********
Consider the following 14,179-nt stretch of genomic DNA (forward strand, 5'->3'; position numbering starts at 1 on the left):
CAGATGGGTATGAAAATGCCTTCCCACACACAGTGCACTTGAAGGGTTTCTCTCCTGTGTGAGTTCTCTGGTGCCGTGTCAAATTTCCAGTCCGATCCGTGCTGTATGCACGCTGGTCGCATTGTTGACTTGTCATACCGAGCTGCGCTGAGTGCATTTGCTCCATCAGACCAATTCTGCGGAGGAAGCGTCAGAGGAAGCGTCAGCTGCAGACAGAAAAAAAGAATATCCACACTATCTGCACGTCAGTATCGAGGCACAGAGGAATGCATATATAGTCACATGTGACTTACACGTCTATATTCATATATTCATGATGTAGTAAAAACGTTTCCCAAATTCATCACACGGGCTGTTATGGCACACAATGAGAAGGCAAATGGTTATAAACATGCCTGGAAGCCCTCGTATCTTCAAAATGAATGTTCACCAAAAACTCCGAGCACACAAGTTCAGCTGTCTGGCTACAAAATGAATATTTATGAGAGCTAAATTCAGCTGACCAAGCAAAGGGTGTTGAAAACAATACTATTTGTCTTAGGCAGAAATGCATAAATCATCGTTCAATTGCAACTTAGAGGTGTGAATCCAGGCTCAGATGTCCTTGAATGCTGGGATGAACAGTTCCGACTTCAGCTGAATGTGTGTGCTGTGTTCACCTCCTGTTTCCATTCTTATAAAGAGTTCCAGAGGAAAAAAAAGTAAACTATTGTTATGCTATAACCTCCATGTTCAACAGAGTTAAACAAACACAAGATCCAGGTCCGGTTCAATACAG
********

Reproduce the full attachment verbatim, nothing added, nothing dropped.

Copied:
Consider the following 14,179-nt stretch of genomic DNA (forward strand, 5'->3'; position numbering starts at 1 on the left):
CAGATGGGTATGAAAATGCCTTCCCACACACAGTGCACTTGAAGGGTTTCTCTCCTGTGTGAGTTCTCTGGTGCCGTGTCAAATTTCCAGTCCGATCCGTGCTGTATGCACGCTGGTCGCATTGTTGACTTGTCATACCGAGCTGCGCTGAGTGCATTTGCTCCATCAGACCAATTCTGCGGAGGAAGCGTCAGAGGAAGCGTCAGCTGCAGACAGAAAAAAAGAATATCCACACTATCTGCACGTCAGTATCGAGGCACAGAGGAATGCATATATAGTCACATGTGACTTACACGTCTATATTCATATATTCATGATGTAGTAAAAACGTTTCCCAAATTCATCACACGGGCTGTTATGGCACACAATGAGAAGGCAAATGGTTATAAACATGCCTGGAAGCCCTCGTATCTTCAAAATGAATGTTCACCAAAAACTCCGAGCACACAAGTTCAGCTGTCTGGCTACAAAATGAATATTTATGAGAGCTAAATTCAGCTGACCAAGCAAAGGGTGTTGAAAACAATACTATTTGTCTTAGGCAGAAATGCATAAATCATCGTTCAATTGCAACTTAGAGGTGTGAATCCAGGCTCAGATGTCCTTGAATGCTGGGATGAACAGTTCCGACTTCAGCTGAATGTGTGTGCTGTGTTCACCTCCTGTTTCCATTCTTATAAAGAGTTCCAGAGGAAAAAAAAGTAAACTATTGTTATGCTATAACCTCCATGTTCAACAGAGTTAAACAAACACAAGATCCAGGTCCGGTTCAATACAG